2.5 billion people in the world lack basic access to a simple toilet. This problem is only going to get worse with global population soaring giving rise to urban slums. Camilla Wirseen, the founder of Peepoople Kenya, describes how new low-cost technology from Sweden is starting to make a difference for poor people in Kenya.
Most of us have experienced the frustration of needing to go to the toilet in a public place. But how many have ever experienced having to leave your home in the dead of night in search of a toilet only to find a line of people waiting outside an overflowing pit latrine (a hole in the ground)? This is the reality for 2.5 million people living in slums in Kenya’s capital Nairobi.
Sanitation was declared a human right by the United Nations in 2010, yet 2.6 billion people in the world lack basic access to a simple latrine. This creates considerable health, social and environmental problems. In the world’s cities, more than one billion people live in informal settlements, or ‘slums’ as they are often called. This problem is only going to get worse as the figure is expected to double by 2030. However, a Swedish organisation is offering an affordable solution to this complicated issue. Of late, they have started their work in the heart of Nairobi’s Kibera slum.
Peepoople is an organisation that develops, produces and distributes a single-use mobile toilet, called a Peepoo, that comes in the form of a slim biodegradable bag. It is compact in size and easy to store, handle and use.
“This is a new solution to one of the world’s biggest problems,” says Camilla Wirseen. She and her husband, Peepoo’s inventor Anders Wilhelmson, founded the company Peepoople in 2008 around an idea born three years earlier. During a travel through India, Wilhelmson had come to realise that daily personal hygiene is one of the biggest problems facing women living in slums.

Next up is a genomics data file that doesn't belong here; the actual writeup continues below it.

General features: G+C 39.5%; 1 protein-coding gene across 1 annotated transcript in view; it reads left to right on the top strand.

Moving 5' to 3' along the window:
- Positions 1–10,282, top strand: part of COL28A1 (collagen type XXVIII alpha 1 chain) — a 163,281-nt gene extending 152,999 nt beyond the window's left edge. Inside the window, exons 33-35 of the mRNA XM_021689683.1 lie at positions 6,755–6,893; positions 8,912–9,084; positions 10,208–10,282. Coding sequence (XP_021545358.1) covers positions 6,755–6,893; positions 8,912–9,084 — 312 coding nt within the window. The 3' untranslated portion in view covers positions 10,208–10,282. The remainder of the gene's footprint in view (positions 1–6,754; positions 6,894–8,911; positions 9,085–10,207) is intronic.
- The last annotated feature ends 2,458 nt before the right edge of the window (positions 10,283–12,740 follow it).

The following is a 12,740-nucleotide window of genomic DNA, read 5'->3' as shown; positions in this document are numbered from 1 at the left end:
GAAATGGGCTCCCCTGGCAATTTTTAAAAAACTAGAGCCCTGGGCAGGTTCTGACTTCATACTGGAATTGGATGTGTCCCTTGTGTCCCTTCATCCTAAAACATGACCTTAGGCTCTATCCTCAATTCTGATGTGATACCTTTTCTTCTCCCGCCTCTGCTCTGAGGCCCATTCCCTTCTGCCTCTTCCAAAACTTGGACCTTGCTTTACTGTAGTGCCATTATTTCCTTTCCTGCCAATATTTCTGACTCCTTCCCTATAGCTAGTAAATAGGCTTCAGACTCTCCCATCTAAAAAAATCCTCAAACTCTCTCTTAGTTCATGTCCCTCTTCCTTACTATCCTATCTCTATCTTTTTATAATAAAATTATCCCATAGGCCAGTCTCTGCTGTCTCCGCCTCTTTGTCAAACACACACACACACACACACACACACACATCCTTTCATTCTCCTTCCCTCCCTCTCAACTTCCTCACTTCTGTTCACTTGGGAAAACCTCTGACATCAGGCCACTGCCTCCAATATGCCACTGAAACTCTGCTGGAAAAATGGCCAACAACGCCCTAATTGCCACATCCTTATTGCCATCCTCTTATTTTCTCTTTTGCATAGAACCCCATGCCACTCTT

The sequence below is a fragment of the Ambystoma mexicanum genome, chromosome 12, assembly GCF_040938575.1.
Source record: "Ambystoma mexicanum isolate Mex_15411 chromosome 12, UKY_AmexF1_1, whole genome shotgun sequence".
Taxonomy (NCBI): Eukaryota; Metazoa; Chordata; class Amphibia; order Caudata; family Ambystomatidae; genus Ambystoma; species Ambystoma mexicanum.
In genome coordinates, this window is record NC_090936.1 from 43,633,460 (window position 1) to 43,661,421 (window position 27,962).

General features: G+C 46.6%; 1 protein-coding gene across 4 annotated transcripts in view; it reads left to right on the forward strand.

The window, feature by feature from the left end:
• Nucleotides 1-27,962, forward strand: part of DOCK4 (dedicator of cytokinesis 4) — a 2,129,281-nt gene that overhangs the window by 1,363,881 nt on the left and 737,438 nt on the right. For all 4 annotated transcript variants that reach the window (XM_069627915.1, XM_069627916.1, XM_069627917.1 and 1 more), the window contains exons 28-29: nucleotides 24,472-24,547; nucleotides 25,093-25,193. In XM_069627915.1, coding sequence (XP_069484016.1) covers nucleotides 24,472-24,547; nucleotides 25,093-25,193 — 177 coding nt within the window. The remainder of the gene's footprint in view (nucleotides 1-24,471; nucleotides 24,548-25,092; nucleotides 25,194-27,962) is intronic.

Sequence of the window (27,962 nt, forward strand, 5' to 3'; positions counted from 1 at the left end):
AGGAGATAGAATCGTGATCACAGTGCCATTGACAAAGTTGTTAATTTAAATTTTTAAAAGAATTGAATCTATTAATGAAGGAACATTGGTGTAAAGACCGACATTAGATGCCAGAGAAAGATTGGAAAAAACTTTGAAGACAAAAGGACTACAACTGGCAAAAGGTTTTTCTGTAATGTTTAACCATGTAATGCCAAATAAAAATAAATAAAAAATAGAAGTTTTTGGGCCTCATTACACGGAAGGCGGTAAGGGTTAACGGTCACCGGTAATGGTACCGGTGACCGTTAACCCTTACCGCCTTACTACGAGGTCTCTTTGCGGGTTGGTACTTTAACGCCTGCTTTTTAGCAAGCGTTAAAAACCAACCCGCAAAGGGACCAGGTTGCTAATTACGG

Wirseen explains that women, adolescent girls and children are the most vulnerable group suffering from lack of basic sanitation. When women and children cannot urinate or defecate in their homes, they are frequent targets for sexual harassment and rape. This problem is worsened at night; if there is no toilet in the compound and they have to walk into the slum the chances of being mugged and harassed are very high.
“Even if you build the shared toilets, you still have a problem with women and children,” Wirseen says. She continues:
“The biggest problem is that there is not enough space. I mean where do you build these toilets? It’s not only in Kibera; most slums lack space.”
Kibera is considered one of the biggest urban slums in Africa and one of the biggest in the world. With about 60 percent of Nairobi's population living in slums, Kibera is home to a quarter of a million of Kenya’s poor in a space of 250 hectares. Toilet facilities are scarce and the best one could hope for is sharing a latrine with three hundred other people. Kibera, with its high population density and poor housing squeezed in a small area, was a perfect starting point for Peepoople. Today they are working in seven villages in the slum with 12,000 active users, a number that is increasing steadily. Every week, 24 000 Peepoos are sold and every day, 5000 used toilet bags are collected. But the beginning was more modest: